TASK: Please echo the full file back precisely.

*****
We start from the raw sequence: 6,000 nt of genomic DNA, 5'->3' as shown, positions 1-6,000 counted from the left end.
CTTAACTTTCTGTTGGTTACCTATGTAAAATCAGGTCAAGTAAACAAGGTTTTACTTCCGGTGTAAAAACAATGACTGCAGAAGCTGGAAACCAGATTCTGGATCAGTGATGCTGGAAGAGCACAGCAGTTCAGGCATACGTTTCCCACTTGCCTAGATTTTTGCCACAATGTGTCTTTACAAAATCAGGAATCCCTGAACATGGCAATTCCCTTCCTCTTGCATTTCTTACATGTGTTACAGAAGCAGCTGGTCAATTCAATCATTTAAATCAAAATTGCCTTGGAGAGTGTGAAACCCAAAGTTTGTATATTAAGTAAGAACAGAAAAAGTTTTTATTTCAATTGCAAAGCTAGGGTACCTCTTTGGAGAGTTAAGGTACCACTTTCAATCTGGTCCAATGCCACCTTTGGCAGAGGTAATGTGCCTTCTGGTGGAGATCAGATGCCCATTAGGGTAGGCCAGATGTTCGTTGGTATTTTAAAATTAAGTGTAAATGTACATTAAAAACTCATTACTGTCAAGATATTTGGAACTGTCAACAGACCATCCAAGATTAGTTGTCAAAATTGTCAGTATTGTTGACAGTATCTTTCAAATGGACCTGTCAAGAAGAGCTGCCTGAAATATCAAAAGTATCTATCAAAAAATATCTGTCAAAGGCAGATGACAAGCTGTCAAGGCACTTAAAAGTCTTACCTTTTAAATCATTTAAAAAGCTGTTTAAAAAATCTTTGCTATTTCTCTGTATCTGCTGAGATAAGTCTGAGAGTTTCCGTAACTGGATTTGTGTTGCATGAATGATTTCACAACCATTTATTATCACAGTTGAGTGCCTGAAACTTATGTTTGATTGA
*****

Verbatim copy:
We start from the raw sequence: 6,000 nt of genomic DNA, 5'->3' as shown, positions 1-6,000 counted from the left end.
CTTAACTTTCTGTTGGTTACCTATGTAAAATCAGGTCAAGTAAACAAGGTTTTACTTCCGGTGTAAAAACAATGACTGCAGAAGCTGGAAACCAGATTCTGGATCAGTGATGCTGGAAGAGCACAGCAGTTCAGGCATACGTTTCCCACTTGCCTAGATTTTTGCCACAATGTGTCTTTACAAAATCAGGAATCCCTGAACATGGCAATTCCCTTCCTCTTGCATTTCTTACATGTGTTACAGAAGCAGCTGGTCAATTCAATCATTTAAATCAAAATTGCCTTGGAGAGTGTGAAACCCAAAGTTTGTATATTAAGTAAGAACAGAAAAAGTTTTTATTTCAATTGCAAAGCTAGGGTACCTCTTTGGAGAGTTAAGGTACCACTTTCAATCTGGTCCAATGCCACCTTTGGCAGAGGTAATGTGCCTTCTGGTGGAGATCAGATGCCCATTAGGGTAGGCCAGATGTTCGTTGGTATTTTAAAATTAAGTGTAAATGTACATTAAAAACTCATTACTGTCAAGATATTTGGAACTGTCAACAGACCATCCAAGATTAGTTGTCAAAATTGTCAGTATTGTTGACAGTATCTTTCAAATGGACCTGTCAAGAAGAGCTGCCTGAAATATCAAAAGTATCTATCAAAAAATATCTGTCAAAGGCAGATGACAAGCTGTCAAGGCACTTAAAAGTCTTACCTTTTAAATCATTTAAAAAGCTGTTTAAAAAATCTTTGCTATTTCTCTGTATCTGCTGAGATAAGTCTGAGAGTTTCCGTAACTGGATTTGTGTTGCATGAATGATTTCACAACCATTTATTATCACAGTTGAGTGCCTGAAACTTATGTTTGATTGA